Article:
Brexit - The Vote That Will Settle Nothing

It is time to return to the Brexit issue with a very heavy heart. In the next few days, the Electoral Commission will decide which campaigns for Stay or Remain in Europe will get the designation that provides them with the lucre they need to flood us with propaganda for the subsequent twelve weeks.

The Stay decision is simple: there is one candidate Britain Stronger in Europe. It will get the nomination. The Leave pitch is competitive between two campaigns, Vote Leave and the Grassroots Out Movement.

Britain Stronger in Europe has been widely criticised as inactive ('vapid' in the language of one of our informants), relying on the Government to do all the leg work for it. In fact, it has been planning its strategy for a long time, has known it will have the funds because of the lack of any rival and can rely on the full force of the Labour Party's official machinery to create a second front as soon as the May Elections are over. It can also present 'positive' arguments after allies have created a climate of almost certainly unjustifiable fear over what Brexit will mean to economic prospects.

The Leave side of the game is, frankly, ramshackle, having thrown away at least six months or more of opportunity to create a viable communications strategy on childish squabbling, attempts to detach groups from each other, internal right-wing narcissism and the strategic incompetence of rich men playing at the profession of politics. Worse, it has positioned itself as irretrievably right-wing, alienating its own left wing almost terminally and seeming, at times, to be more concerned with position-taking in or against the Tory Party than with the final result.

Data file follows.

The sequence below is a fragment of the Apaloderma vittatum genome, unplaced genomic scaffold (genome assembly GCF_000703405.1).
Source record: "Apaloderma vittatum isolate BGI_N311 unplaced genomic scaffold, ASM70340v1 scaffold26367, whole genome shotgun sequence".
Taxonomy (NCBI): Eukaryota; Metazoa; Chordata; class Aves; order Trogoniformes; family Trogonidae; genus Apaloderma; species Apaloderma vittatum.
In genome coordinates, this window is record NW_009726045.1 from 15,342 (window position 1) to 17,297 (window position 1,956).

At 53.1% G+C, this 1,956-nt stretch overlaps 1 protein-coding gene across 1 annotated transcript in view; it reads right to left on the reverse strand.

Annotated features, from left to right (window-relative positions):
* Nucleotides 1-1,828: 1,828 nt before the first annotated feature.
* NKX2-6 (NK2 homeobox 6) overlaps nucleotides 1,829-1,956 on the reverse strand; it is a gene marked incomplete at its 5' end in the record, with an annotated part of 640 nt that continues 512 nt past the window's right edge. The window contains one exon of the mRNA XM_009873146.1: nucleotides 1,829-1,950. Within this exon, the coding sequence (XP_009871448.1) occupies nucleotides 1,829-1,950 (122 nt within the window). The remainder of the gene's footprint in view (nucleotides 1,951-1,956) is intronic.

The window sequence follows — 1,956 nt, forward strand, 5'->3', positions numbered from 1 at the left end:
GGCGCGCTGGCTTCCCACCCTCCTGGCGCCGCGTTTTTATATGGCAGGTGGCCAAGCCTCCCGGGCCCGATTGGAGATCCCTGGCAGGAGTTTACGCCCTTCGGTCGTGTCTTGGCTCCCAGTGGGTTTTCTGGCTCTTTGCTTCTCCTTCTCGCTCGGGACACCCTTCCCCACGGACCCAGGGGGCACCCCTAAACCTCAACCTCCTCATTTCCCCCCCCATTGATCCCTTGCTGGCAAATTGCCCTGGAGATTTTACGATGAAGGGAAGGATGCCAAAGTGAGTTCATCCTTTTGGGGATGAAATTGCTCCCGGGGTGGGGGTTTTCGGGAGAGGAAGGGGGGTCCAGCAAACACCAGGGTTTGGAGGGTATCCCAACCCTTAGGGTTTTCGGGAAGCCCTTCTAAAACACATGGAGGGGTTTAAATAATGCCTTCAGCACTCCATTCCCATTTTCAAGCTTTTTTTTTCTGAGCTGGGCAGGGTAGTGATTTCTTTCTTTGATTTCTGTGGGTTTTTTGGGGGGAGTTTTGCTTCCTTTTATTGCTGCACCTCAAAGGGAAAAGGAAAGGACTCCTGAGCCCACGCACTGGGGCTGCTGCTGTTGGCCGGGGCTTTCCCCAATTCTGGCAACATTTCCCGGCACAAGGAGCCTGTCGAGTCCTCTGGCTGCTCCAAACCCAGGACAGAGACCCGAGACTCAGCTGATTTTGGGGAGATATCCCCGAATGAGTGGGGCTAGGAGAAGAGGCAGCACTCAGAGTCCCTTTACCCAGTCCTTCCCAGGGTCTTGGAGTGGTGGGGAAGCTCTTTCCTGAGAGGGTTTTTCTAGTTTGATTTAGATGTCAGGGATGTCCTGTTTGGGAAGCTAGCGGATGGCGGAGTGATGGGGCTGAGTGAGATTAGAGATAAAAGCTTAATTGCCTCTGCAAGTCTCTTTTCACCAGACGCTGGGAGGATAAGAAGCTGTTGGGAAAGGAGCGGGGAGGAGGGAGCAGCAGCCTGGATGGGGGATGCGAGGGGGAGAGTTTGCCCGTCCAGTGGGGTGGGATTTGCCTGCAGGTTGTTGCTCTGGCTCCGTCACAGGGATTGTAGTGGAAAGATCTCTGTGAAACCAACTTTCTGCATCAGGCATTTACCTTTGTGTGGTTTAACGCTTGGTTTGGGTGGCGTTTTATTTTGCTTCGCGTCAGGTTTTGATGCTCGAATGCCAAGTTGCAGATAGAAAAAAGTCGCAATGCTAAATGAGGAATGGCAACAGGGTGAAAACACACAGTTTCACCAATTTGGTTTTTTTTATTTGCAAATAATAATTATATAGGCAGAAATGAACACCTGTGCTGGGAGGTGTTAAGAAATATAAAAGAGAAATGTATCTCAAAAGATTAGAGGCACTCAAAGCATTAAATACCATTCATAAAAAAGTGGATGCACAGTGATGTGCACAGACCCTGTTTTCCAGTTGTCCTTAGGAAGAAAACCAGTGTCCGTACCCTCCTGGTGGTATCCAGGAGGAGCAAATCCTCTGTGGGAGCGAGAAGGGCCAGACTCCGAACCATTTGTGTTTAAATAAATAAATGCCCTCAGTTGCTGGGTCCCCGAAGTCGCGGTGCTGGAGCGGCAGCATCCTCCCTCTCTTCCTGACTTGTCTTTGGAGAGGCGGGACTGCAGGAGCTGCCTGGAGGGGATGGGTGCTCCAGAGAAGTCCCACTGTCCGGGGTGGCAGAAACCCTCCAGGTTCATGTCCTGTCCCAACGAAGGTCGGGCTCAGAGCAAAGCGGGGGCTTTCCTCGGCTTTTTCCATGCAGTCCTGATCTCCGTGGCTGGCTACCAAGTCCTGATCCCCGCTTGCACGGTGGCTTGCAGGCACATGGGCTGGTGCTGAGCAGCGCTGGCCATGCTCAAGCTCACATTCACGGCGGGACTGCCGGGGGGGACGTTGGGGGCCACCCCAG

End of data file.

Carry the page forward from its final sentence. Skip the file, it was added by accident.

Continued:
The public is confused. It craves facts when there is no decisive and little reliable data. It does not have the tools to undertake its own political education. It has been buffeted with strategies of fear - of economic collapse and immigration - and with sentimental assertion that appeals to all the prejudices of those tribally attached to Centre-Left (Stay) or Right (Leave). Our assessment is that ignorance and insecurity, combined with the special interests of political blocs may well result in a vote for Stay but with a residue of distrust that will affect politics for years to come.

What should have been a vote on a fundamental issue of principle dictating the destiny of a nation has become the plaything of entirely different political struggles. The Leave campaign has become associated with a struggle for power within the Tory Party over its leadership and the ambition of UKIP to undermine Labour in the working class. Labour Stay has become a proxy means by which the old guard can energise its machine to seize power back from the Corbynistas. For the SNP, it is a mere debating point for establishing the ground rules for a second Scottish Referendum.

The Vote on June 23rd will probably resolve nothing. The activists on both sides are becoming increasingly bitter, especially the Labour Leavers in the street who feel betrayed by the Rightists in the Leave campaigns. The result will not easily be accepted by either side unless it is truly decisive. Even a win for Stay is entirely contingent on Cameron's deal being honoured when there is little incentive for it to be honoured in a European Union that is crumbling before our eyes and knows that its problems can only be resolved with more integration. This one may run and run yet.


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